It's not always as easy as sneak in and sneak out.

One might assume that the combat issues could be avoided, so long as each mission is completed without being seen. That's not the case in Future Soldier. The structure of nearly every mission boils down to infiltrating an area undetected, gathering information or a VIP, and then having your cover blown, anyway. I felt like there was no reward in stealth, since hostiles would eventually find me and as a result missions would devolve into firefights, regardless. There is one notable instance, however, where a firefight is a lot of fun. Future Soldier peaks in the middle of the campaign when the Ghost team is assigned a large robot called the War Hound. Forget for a moment the ludicrous notion of being asked to infiltrate a facility while also walking around with a giant robot, decorated in the obligatory camo color scheme. The War Hound packs mortar rounds and, better yet, guided missiles that I got to control directly in the missile's first-person camera when fired. The mission essentially boils down to blowing up as many vehicles and enemies as possible with the War Hound's mortars and missiles. It's mindless fun and serves as a nice break from the pace of the rest of the campaign. Future Soldier's online multiplayer earns credit for trying to deviate from the run-of-the-mill deathmatch formula with tactical-based game modes. Conflict (which featured the most players) introduces objectives one-at-a-time, often involving capturing or defending a point. Many of the campaign's stealth items can also be used by certain classes. A unified team can assign one person to toss out a sensor, for instance, which makes finding opposing team members a breeze. Despite such attempts at emphasizing teamwork, though, I found multiplayer sessions constantly devolved into frag fests, with players blindly chucking grenades around. I like the idea of having to capture a piece of intel, but I was less enthused when a lucky grenade rolled in front of me while I was trying to do so. After its delays, I didn't know what to expect from Ghost Recon: Future Soldier, but Ubisoft's Paris, Red Storm, and Bucharest studios have created a fine stealth experience. Their combined efforts yielded a substantial package of single and co-op campaign play to go with a sophisticated multiplayer offering. Perhaps the extended load times the game suffers from--even after a second, separate installation for the audio files--reflect just how ambitious an undertaking it became. In spite of such annoyances, Ghost Recon Future Soldier should deliver many rewarding hours for those who've been looking for a more tactical shooter experience.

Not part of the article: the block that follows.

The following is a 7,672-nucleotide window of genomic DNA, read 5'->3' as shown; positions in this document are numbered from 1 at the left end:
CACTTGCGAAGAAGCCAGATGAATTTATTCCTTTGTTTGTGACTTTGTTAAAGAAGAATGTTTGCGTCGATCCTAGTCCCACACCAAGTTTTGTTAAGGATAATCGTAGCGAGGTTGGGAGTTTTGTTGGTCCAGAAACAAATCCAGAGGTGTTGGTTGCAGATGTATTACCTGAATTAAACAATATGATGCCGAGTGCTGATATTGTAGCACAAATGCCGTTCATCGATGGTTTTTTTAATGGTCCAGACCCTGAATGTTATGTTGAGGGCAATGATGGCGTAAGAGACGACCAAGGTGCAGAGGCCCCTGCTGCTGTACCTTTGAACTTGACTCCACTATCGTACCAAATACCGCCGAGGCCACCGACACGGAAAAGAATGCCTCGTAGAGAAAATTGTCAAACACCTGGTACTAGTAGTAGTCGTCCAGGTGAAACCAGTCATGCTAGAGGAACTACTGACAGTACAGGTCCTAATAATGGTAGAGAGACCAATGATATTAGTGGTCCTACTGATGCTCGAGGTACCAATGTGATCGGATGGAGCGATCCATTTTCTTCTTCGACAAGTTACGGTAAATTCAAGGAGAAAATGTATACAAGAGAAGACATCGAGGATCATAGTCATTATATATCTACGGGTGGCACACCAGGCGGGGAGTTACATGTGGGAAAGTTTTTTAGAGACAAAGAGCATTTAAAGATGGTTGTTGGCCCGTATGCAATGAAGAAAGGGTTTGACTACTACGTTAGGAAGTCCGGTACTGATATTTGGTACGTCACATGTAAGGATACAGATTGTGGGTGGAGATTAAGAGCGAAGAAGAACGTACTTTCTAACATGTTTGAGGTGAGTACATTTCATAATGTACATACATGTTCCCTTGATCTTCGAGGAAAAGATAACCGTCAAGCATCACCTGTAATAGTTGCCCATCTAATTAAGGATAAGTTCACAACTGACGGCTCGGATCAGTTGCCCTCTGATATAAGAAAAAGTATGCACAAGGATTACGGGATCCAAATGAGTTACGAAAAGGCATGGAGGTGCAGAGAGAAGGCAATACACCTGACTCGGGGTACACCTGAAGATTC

[This Ghost Recon: Future Soldier review is based on a retail version of the game provided by the publisher.]